The debate on automation of mining operations is not new and has often raised different views. For mineworkers especially in developing countries, where mining is the main source of income, automation marks the beginning of hell. They will lose their source of income and the entire community will fall in a more deep poverty. But,Covid 19 has affected the mining sector in a way that relaunched the debate on automation. Indeed, mineworkers have been highly affected by Covid, they were stuck in mining sites with rising rates of infection, impossibility to meet their families, and living in very difficult conditions. In South Africa for example, on the 2nd of June 2020, more than 2000 mineworkers have been reported to be infected by Covid 19.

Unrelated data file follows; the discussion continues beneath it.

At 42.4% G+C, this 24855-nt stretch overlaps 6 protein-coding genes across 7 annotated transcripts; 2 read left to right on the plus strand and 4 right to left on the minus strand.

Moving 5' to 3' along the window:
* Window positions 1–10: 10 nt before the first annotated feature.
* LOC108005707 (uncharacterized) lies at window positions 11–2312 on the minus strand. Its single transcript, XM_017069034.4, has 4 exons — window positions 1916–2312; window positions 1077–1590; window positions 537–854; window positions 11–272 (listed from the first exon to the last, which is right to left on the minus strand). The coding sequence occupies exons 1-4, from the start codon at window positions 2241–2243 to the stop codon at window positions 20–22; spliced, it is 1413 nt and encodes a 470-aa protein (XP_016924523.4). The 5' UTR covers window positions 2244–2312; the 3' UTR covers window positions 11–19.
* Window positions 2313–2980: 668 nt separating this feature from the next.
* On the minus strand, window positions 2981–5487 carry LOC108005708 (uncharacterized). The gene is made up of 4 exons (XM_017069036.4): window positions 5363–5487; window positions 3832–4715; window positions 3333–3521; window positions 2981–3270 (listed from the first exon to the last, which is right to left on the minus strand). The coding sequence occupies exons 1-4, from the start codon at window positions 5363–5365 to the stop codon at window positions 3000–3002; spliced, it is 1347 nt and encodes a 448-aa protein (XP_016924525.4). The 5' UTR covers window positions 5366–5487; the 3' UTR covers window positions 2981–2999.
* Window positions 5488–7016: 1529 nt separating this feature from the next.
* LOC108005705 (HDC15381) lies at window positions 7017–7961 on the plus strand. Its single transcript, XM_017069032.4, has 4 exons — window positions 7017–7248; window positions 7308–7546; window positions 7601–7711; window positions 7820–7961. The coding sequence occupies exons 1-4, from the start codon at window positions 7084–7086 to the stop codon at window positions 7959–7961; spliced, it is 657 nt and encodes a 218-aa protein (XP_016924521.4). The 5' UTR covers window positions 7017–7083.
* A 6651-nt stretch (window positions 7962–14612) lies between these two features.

Therefore, limiting human exposure to mine sites became key to support resilience of the mining sector by continued operations while protecting the health of workers which is a basic human right. How to protect mineworkers’ right to health without threatening their source of subsistence? The main solution is capacity building, training them to avoid losing their source of income. Resource rich countries governments should seize this opportunity now to reorientate capacities of mineworkers and train them to be ready for automation and capture the best out of the mining sector.